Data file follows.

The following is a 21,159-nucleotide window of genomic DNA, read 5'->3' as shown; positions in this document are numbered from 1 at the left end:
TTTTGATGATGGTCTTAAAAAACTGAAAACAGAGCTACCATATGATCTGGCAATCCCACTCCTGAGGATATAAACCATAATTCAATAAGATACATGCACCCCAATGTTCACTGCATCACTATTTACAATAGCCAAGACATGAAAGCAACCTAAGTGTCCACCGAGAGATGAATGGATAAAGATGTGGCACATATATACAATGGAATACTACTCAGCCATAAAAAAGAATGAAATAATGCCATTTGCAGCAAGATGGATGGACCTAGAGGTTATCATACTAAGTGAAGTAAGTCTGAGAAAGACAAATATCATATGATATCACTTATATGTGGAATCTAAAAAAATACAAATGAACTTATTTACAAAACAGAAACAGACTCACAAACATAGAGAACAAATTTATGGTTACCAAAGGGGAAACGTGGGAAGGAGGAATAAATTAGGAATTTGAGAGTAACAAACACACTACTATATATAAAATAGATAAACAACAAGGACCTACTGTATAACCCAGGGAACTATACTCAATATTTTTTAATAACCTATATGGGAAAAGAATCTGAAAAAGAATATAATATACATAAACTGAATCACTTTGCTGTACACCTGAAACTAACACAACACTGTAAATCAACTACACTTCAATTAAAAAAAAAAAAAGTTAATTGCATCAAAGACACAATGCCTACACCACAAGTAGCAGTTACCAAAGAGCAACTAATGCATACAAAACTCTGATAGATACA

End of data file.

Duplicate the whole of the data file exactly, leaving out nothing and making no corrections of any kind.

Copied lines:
The following is a 21,159-nucleotide window of genomic DNA, read 5'->3' as shown; positions in this document are numbered from 1 at the left end:
TTTTGATGATGGTCTTAAAAAACTGAAAACAGAGCTACCATATGATCTGGCAATCCCACTCCTGAGGATATAAACCATAATTCAATAAGATACATGCACCCCAATGTTCACTGCATCACTATTTACAATAGCCAAGACATGAAAGCAACCTAAGTGTCCACCGAGAGATGAATGGATAAAGATGTGGCACATATATACAATGGAATACTACTCAGCCATAAAAAAGAATGAAATAATGCCATTTGCAGCAAGATGGATGGACCTAGAGGTTATCATACTAAGTGAAGTAAGTCTGAGAAAGACAAATATCATATGATATCACTTATATGTGGAATCTAAAAAAATACAAATGAACTTATTTACAAAACAGAAACAGACTCACAAACATAGAGAACAAATTTATGGTTACCAAAGGGGAAACGTGGGAAGGAGGAATAAATTAGGAATTTGAGAGTAACAAACACACTACTATATATAAAATAGATAAACAACAAGGACCTACTGTATAACCCAGGGAACTATACTCAATATTTTTTAATAACCTATATGGGAAAAGAATCTGAAAAAGAATATAATATACATAAACTGAATCACTTTGCTGTACACCTGAAACTAACACAACACTGTAAATCAACTACACTTCAATTAAAAAAAAAAAAAGTTAATTGCATCAAAGACACAATGCCTACACCACAAGTAGCAGTTACCAAAGAGCAACTAATGCATACAAAACTCTGATAGATACA